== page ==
I remember listening to him the first time, in my early twenties. He had so many complex answers to so many complex things. He spoke in a language this disaffective slacker did not understand. He came from the 60s, from
a time when civil disobedience was a requisite youthful trait. A few years later I saw a documentary he was in, where the camera follows him around for a day in Washington, DC, and he used this as a metaphor for America itself. On camera Gil was this older dude with the kind of comfort on camera to where he should have had his own kids show, his own version of the Electric Company.
As a kid he could have taught me to count, to lock in to poetry at a younger age. Heron with his voice of wisdom and the comfort that came with it could have taught me anything.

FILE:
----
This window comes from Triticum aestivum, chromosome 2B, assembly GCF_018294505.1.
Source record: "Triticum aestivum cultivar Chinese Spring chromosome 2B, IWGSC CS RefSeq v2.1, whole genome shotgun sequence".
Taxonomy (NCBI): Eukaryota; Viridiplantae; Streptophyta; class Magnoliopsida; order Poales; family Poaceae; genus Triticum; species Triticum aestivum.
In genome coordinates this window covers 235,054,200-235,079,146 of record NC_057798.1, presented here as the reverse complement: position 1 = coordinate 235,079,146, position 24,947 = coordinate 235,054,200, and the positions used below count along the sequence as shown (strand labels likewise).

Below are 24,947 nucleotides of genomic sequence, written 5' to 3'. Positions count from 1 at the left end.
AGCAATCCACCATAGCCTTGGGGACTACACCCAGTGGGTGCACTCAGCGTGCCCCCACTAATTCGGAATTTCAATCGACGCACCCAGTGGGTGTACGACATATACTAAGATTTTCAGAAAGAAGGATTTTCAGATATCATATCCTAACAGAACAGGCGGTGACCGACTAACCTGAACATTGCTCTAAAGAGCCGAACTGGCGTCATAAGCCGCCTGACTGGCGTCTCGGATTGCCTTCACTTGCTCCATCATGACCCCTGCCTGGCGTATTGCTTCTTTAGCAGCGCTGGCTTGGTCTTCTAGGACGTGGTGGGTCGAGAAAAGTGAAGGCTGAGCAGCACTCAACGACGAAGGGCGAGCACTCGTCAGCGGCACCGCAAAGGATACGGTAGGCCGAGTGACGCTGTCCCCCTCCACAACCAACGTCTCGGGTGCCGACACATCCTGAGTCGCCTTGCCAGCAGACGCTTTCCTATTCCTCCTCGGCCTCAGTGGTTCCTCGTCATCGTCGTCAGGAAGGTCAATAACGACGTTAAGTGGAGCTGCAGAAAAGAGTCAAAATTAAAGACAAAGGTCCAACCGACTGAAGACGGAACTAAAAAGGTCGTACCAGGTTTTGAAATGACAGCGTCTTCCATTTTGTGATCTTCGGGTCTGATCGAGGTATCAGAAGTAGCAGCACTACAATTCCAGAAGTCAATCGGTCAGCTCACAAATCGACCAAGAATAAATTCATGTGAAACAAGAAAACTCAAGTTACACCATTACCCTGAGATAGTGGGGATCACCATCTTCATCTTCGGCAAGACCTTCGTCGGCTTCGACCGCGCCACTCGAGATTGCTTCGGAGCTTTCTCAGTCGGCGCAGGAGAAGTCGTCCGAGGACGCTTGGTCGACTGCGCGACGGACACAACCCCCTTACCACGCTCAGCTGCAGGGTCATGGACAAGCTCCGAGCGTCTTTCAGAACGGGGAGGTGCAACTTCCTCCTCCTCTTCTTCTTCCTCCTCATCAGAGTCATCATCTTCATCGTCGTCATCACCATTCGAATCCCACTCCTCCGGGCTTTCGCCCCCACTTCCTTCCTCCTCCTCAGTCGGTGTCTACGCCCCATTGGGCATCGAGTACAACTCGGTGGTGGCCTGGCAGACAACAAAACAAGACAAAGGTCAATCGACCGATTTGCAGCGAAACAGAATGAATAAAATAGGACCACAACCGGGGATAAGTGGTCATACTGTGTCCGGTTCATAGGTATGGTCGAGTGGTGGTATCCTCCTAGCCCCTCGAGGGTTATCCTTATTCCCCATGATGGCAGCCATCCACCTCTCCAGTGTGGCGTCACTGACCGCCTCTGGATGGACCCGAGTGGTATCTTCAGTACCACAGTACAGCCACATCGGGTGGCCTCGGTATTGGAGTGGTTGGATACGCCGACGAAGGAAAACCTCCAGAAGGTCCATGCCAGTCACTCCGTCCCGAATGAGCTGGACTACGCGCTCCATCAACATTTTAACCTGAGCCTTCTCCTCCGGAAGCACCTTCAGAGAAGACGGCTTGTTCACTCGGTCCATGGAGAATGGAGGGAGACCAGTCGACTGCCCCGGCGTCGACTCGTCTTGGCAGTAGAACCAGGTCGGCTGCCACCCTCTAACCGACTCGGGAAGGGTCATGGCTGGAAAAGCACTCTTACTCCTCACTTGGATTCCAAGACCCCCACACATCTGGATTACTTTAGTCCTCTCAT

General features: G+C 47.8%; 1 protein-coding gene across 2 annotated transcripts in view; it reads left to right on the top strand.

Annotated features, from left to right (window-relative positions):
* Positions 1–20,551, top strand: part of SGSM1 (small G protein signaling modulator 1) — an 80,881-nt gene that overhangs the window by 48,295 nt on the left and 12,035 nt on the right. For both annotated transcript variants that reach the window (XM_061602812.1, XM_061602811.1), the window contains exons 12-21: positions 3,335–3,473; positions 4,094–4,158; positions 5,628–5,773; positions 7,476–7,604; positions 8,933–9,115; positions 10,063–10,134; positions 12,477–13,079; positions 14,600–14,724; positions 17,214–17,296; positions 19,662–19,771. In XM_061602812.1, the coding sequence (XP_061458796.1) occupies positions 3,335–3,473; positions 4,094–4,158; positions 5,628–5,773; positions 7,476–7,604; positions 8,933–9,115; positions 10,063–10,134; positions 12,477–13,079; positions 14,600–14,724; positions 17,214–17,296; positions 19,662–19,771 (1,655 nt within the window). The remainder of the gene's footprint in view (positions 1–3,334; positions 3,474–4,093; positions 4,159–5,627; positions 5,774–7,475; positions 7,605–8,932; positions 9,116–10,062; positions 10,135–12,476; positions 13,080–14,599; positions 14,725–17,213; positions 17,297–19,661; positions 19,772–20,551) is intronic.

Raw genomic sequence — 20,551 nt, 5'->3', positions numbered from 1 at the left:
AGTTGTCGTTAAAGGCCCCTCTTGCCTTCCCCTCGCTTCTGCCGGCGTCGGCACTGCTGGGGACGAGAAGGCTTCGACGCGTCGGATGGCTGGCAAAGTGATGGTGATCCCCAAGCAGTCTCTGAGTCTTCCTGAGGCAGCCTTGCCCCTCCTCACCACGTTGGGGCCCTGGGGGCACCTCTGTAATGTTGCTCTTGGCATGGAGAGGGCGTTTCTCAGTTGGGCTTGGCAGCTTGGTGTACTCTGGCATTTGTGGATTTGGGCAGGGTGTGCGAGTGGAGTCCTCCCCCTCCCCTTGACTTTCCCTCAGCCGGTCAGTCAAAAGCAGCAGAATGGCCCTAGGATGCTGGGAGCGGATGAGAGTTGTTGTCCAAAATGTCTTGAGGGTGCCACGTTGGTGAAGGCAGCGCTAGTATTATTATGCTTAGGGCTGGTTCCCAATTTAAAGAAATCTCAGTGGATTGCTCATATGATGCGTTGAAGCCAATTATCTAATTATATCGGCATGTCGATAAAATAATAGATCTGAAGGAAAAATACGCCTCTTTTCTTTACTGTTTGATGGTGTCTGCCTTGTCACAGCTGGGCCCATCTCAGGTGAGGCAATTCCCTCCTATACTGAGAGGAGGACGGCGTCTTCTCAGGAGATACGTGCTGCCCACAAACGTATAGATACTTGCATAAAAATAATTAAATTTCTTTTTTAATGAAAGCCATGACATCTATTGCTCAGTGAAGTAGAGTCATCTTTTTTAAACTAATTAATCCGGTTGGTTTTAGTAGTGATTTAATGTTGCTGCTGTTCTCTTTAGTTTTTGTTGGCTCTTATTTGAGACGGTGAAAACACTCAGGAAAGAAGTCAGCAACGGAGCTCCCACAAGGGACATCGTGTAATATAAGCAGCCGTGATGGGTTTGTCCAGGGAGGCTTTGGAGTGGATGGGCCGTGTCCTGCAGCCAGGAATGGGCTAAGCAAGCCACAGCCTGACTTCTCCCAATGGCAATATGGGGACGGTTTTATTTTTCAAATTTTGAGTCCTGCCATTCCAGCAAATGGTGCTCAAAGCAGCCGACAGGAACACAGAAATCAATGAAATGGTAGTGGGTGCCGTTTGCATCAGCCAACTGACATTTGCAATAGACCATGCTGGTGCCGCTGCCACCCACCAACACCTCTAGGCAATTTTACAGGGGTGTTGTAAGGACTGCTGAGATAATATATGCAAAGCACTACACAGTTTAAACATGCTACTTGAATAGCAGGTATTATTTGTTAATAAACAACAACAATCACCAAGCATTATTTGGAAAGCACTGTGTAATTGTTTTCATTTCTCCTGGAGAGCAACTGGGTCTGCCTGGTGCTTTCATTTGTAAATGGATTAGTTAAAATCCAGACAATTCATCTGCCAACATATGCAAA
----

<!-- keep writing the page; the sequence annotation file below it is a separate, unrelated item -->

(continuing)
I loved how comfortable he was, dropping all the little schemes of America, playing the US as behemoth monster out of control, and how he made sense of the monster by connecting it to the big system of global politics. When he spoke about the great machine of America, I felt his hand on my shoulder, whispering all the things once said by those gone by: Huey Newton, Angela Davis, Malcolm X. To me his voice rose above all others, mainly because of how, with that soft but confident voice of his, Gil Scott Heron turned his anger into the gentle whisper of art.